The Willows: Haven, by Hope Collier
Soul Fire Press, 2011
When tragedy strikes, seventeen year-old Ashton Blake sets out on a cross-country road trip, leaving the comforts of Malibu for the mountains of Kentucky. Along the way, she encounters Gabe Willoughby—the mysterious drifter with eyes like the sea and a knowing smile. Getting to know Gabe raises questions about her past. But no secret can be buried forever, and Ashton soon finds herself in a world where water is air and myth becomes reality.
Just as Ashton comes to accept her newfound heritage, she’s summoned to fulfill a treaty laid down centuries before — a treaty that will divide her love and test her loyalty. In the end, her future isn’t her biggest concern, her humanity is. To run may mean war, but is she strong enough to stay?
Ashton Blake navigates through revelers at a party with her cellphone pressed to one ear, trying to connection to “Harry” on the other end of the line. Someone notices her distress and asks her if she’s alright. She brushes him off, fumbles for her keys and shoves them at the valet. She’s just closed the door of her BMW when her boyfriend Kevin orders her out of the car. The party is in honor of her eighteenth birthday and he spent a fortune on it. His brother Kyle, also her best friend, spies his death grip on her wrist and Kevin lets go. Aston drives off. She calls the airport for a flight out of town but hangs up on the booking agent when Harry calls through. He has bad news. Her father is dead. He instructs her to meet him in southeast Kentucky in six days.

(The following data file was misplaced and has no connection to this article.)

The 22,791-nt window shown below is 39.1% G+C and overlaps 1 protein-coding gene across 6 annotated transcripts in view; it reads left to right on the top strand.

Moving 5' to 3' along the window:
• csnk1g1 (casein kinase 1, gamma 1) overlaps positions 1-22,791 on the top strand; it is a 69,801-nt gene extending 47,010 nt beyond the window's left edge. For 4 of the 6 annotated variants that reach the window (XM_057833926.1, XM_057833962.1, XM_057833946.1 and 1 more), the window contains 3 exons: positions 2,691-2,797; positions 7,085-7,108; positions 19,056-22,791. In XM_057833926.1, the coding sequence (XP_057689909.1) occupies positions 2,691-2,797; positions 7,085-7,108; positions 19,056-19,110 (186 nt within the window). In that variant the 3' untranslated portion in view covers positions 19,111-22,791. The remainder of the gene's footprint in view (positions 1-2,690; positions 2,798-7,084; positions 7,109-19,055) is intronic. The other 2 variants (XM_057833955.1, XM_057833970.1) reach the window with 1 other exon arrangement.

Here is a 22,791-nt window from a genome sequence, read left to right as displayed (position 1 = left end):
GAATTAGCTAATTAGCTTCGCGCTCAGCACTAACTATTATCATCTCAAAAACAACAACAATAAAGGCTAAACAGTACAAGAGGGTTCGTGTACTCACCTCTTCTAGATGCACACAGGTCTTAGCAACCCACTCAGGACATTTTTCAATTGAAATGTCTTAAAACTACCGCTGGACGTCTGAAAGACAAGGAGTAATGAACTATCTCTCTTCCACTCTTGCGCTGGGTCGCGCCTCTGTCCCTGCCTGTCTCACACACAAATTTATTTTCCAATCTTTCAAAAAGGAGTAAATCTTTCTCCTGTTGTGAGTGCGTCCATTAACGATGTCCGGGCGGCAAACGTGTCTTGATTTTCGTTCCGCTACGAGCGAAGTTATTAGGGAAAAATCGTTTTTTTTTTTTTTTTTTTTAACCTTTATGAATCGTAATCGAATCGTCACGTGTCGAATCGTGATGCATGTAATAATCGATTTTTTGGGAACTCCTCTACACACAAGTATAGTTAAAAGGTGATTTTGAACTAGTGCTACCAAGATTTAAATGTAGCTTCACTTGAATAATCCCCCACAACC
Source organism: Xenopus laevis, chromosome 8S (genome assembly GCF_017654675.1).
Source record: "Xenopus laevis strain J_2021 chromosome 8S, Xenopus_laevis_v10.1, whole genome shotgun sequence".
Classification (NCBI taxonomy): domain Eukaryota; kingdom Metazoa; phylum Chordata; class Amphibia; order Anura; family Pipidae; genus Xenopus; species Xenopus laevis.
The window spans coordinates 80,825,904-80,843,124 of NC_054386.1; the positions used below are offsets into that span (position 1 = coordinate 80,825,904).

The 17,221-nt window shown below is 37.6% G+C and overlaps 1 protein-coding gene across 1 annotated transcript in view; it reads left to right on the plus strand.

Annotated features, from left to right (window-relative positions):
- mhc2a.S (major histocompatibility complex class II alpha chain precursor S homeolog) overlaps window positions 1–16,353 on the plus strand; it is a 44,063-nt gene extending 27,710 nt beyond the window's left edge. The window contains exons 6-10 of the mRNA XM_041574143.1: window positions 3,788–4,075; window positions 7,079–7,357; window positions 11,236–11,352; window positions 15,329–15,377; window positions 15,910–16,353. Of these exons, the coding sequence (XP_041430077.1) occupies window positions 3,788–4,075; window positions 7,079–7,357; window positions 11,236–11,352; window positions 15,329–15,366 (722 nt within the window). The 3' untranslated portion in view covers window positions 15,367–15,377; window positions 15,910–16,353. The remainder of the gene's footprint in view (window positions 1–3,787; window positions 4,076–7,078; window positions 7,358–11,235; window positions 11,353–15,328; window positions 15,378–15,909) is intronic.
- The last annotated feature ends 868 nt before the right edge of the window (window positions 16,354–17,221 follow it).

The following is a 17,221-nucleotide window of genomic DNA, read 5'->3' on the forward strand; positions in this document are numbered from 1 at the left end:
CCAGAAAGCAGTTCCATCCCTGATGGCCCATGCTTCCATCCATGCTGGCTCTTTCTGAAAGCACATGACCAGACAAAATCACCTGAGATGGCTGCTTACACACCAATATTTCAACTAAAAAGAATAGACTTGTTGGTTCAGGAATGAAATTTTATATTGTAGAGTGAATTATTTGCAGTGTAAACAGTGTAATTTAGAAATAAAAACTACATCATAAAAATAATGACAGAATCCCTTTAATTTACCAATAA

Not willing to stop at her apartment, Ashton stops at a shopping mall for luggage and clothing before driving out of LA. She stops in for the night in Flagstaff, Arizona, where the hotel clerk notices the Kevin’s palm and finger prints on her wrist. Ashton withdraws her arm, recalling it’s not the first time her boyfriend’s left marks on her. She tries to sleep but can’t.
The desk is manned the next morning by a man who towers over her. She does her best to ignore him while he flirts with her, but he makes her skin crawl. Then while driving down the highway, she is cut off by a reckless truck and run off the road. A shadow approaches the car but turns and runs away at the last minute. A motorcycle rider knocks on her window and offers to help her free her car. After managing to run over his bike in the process, she gives him a lift back to a truck stop and buys him lunch. His name is Gabe. He’s cute, sweet, and now stranded because of her, so she offers him a ride east.
The Willows: Haven, as the colon suggests, is the first book of a paranormal romance series featuring a spoiled heiress, Ashton, who finds a soulmate in Gabe Willoughby, a wandering nymph. Yes, nymph, as in the Greek sense. Specifically the naiad variety. Needless to say, he’s charming as Hell when the devil wants something.